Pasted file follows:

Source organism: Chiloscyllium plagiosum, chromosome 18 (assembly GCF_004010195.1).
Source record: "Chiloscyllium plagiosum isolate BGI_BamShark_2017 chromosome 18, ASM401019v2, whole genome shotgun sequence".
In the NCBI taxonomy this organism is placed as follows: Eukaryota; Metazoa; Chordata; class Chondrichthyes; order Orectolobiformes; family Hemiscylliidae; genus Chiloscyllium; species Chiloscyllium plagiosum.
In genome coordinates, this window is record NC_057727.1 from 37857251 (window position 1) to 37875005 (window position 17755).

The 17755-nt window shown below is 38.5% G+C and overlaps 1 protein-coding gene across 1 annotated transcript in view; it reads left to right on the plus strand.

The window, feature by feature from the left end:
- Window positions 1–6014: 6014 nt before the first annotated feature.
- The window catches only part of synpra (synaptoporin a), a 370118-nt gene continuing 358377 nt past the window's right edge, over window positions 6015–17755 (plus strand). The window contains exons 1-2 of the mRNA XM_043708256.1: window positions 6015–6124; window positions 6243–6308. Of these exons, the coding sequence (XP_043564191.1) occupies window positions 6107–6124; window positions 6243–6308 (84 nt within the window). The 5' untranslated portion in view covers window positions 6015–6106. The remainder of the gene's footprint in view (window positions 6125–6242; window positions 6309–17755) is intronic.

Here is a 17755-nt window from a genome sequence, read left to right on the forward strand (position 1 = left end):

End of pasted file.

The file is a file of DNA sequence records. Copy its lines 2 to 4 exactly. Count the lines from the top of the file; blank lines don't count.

Source record: "Chiloscyllium plagiosum isolate BGI_BamShark_2017 chromosome 18, ASM401019v2, whole genome shotgun sequence".
In the NCBI taxonomy this organism is placed as follows: Eukaryota; Metazoa; Chordata; class Chondrichthyes; order Orectolobiformes; family Hemiscylliidae; genus Chiloscyllium; species Chiloscyllium plagiosum.
In genome coordinates, this window is record NC_057727.1 from 37857251 (window position 1) to 37875005 (window position 17755).